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Figure 9. Deviation of residuals around the mean of 1988 in all four resolutions as worst model fit.
Figure 9. Deviation of residuals around the mean of 1988 in all four resolutions as worst model fit.
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Figure 10. Deviation of residuals around the mean of 1990 in all four resolutions as best model fit.
Figure 10. Deviation of residuals around the mean of 1990 in all four resolutions as best model fit.
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Figure 11. Deviation of residuals in all resolutions combined in one plot (left) and corresponding box plots (right).
Figure 11. Deviation of residuals in all resolutions combined in one plot (left) and corresponding box plots (right).
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Figure 12. Relative influence plots of December 1989 in all four resolutions showing the contribution of the centroid coordinate of the latitude (CenterY) and longitude (CenterX).
Figure 12. Relative influence plots of December 1989 in all four resolutions showing the contribution of the centroid coordinate of the latitude (CenterY) and longitude (CenterX).
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Figure 13. Prediction raster maps for the year 1990. (a) 12,000 m, (b) 6000 m (c) 3000 m and (d) 1500 m.
Figure 13. Prediction raster maps for the year 1990. (a) 12,000 m, (b) 6000 m (c) 3000 m and (d) 1500 m.
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Figure 14. Prediction surface of 1990 in the resolution of 3000 m.
Figure 14. Prediction surface of 1990 in the resolution of 3000 m.
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Figure 15. Marginal plots in the four different spatial aggregation resolutions showing the predicted PV fractions on the y-axis and the observed values on the x-axis.
Figure 15. Marginal plots in the four different spatial aggregation resolutions showing the predicted PV fractions on the y-axis and the observed values on the x-axis.
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Figure 16. Comparative information about computational time on (a) the delineation of green vegetation out of FCover imagery and (b) writing to a csv file that will be used as an input file for BRT modelling.
Figure 16. Comparative information about computational time on (a) the delineation of green vegetation out of FCover imagery and (b) writing to a csv file that will be used as an input file for BRT modelling.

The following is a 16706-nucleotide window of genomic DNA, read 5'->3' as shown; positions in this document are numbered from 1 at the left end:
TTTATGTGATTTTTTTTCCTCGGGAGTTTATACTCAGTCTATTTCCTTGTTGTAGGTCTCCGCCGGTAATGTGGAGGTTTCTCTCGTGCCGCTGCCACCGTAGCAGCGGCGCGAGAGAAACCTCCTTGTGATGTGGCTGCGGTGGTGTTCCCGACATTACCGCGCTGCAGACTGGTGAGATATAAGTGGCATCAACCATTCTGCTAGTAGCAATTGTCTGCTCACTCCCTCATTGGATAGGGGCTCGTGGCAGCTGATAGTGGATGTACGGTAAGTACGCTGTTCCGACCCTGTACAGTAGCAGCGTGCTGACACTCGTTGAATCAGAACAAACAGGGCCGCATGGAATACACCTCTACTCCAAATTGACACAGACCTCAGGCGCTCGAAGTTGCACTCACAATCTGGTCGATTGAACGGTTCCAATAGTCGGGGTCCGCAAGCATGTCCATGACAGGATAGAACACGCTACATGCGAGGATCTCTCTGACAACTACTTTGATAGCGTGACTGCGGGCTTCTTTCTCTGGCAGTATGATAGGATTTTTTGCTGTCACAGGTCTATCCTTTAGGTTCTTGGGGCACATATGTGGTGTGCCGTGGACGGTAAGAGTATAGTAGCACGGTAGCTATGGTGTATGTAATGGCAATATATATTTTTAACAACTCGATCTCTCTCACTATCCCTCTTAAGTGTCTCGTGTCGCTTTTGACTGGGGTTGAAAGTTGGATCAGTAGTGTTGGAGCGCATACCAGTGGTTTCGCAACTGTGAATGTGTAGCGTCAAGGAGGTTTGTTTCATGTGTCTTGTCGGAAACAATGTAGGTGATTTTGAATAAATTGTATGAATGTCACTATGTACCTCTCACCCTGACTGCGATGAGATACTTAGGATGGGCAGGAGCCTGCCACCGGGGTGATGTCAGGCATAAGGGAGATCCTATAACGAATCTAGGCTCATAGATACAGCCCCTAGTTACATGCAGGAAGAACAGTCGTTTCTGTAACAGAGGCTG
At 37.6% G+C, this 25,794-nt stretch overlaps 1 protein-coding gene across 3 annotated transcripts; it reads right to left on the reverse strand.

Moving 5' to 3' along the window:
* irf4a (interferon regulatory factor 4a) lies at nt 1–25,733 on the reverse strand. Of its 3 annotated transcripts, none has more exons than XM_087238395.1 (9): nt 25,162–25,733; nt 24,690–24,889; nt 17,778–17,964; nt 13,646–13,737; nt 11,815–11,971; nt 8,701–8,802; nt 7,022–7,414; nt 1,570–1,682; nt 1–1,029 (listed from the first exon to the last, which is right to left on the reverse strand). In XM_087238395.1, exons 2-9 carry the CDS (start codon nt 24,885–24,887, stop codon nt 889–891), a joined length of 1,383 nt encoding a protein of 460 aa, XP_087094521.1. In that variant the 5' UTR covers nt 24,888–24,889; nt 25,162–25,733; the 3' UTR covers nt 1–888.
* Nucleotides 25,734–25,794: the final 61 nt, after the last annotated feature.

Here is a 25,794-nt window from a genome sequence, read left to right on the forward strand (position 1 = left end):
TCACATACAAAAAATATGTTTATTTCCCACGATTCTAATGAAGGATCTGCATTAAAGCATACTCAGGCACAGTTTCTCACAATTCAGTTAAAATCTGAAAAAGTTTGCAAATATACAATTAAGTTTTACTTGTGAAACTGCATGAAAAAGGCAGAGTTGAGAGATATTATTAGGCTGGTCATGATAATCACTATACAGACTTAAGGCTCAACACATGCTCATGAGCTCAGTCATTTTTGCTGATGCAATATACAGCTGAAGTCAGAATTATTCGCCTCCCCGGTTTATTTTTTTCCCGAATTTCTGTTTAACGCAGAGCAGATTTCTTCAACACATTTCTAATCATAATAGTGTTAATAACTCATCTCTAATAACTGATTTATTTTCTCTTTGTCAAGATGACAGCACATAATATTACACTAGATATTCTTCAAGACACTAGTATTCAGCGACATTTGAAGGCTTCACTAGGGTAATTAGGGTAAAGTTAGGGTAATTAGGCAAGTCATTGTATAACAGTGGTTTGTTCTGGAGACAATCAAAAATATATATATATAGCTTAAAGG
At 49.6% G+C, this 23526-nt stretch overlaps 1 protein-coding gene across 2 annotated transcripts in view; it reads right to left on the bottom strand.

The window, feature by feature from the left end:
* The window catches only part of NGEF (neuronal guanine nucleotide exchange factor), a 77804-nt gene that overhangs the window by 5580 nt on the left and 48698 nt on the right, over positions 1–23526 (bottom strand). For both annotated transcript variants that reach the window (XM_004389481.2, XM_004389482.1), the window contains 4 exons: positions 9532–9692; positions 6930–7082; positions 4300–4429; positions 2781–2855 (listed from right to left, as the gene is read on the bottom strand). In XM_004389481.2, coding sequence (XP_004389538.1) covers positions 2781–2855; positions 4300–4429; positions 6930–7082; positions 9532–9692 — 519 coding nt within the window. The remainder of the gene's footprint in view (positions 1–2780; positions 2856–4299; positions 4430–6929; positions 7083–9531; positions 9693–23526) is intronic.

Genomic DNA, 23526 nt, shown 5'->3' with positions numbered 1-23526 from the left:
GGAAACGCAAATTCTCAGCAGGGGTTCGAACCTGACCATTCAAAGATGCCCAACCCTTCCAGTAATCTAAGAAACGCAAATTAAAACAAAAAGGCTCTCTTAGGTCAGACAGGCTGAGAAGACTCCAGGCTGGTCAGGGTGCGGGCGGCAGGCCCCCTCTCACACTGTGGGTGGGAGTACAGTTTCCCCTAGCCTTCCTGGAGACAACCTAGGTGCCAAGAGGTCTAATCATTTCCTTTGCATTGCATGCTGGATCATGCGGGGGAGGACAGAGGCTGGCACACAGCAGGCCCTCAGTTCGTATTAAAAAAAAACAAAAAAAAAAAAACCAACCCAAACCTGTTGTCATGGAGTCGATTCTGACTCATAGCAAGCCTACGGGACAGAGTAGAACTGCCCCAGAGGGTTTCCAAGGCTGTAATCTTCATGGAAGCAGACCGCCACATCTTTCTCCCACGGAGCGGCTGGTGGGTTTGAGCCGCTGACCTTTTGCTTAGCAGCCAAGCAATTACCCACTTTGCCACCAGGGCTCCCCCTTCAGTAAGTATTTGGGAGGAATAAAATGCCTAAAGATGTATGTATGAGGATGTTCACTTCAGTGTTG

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Figure 17. Quantitative assessment of absolute error rates in the four spatial aggregations.
Figure 17. Quantitative assessment of absolute error rates in the four spatial aggregations.
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Table 1. Table of proposed data reduction scheme. The table shows the smallest resolution of 12,000 m up to the largest resolution of 1500 m and resulting total number of spatial grid cells used for the following spatial aggregation steps. By proposing our data reduction scheme we are not dealing with the original number of 54 million pixels per FCover scene organised in about 7000 rows and 8000 columns.
Table 1. Table of proposed data reduction scheme. The table shows the smallest resolution of 12,000 m up to the largest resolution of 1500 m and resulting total number of spatial grid cells used for the following spatial aggregation steps. By proposing our data reduction scheme we are not dealing with the original number of 54 million pixels per FCover scene organised in about 7000 rows and 8000 columns.
Spatial Resolution (m)Number of Pixels in Grid Each CellGround Covered by Each Grid Cell (m)Total Number of Grid CellsColoured Outline of Spatial Grids
original1 × 130 × 30  54 millionFCover pixel
12,000400 × 40012,000 × 12,000360black
6000200 × 2006000 × 60001400green
3000100 × 1003000 × 30005530red
150050 × 501500 × 150021,980grey
Table 2. The size of the pre-processed data set varies according to coarseness of the spatial aggregation resolutions.
Table 2. The size of the pre-processed data set varies according to coarseness of the spatial aggregation resolutions.
Spatial Resolution (m)Number of Grid Cells in OverlayLength of Aggregated Response Variable
12,000360360
600014001400
300055305530
150021,98021,980
Table 3. Comparison of the RMSE in all four years and resolutions.
Table 3. Comparison of the RMSE in all four years and resolutions.
Spatial Resolution (m)YearRMSE
12,00019873.0583
19883.9691
19893.0056
19901.6151
600019872.8583
19883.1428
19893.1591
19901.9577
300019873.1120
19883.2134
19893.1543
19902.0731
150019873.4241
19883.8306
19893.4500
19902.3348
Table 4. Comparison of RMSE of LM and BRT on worst (1988) and best (1990) model fit.
Table 4. Comparison of RMSE of LM and BRT on worst (1988) and best (1990) model fit.
Spatial Resolution (m)19881990
Linear ModelBRTLinear ModelBRT
12,0004.05513.96912.79331.6151
60004.97103.14283.04491.9577
30005.36883.21343.30282.0731
15005.58633.83063.56762.3348
Table 5. MAE and MDAE of the worst (1988) and best model fit (1990) in four resolutions.
Table 5. MAE and MDAE of the worst (1988) and best model fit (1990) in four resolutions.
Spatial Resolution (m)Mean Absolute Error (Worst/Best)Median Absolute Error (Worst/Best)
12,0002.752/1.2362.236/0.836
60002.370/1.5001.909/1.185
30002.489/1.6132.053/1.305
15002.925/1.8082.398/1.467

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Colin, B.; Schmidt, M.; Clifford, S.; Woodley, A.; Mengersen, K. Influence of Spatial Aggregation on Prediction Accuracy of Green Vegetation Using Boosted Regression Trees. Remote Sens. 2018, 10, 1260. https://doi.org/10.3390/rs10081260

AMA Style

Colin B, Schmidt M, Clifford S, Woodley A, Mengersen K. Influence of Spatial Aggregation on Prediction Accuracy of Green Vegetation Using Boosted Regression Trees. Remote Sensing. 2018; 10(8):1260. https://doi.org/10.3390/rs10081260

Chicago/Turabian Style

Colin, Brigitte, Michael Schmidt, Samuel Clifford, Alan Woodley, and Kerrie Mengersen. 2018. "Influence of Spatial Aggregation on Prediction Accuracy of Green Vegetation Using Boosted Regression Trees" Remote Sensing 10, no. 8: 1260. https://doi.org/10.3390/rs10081260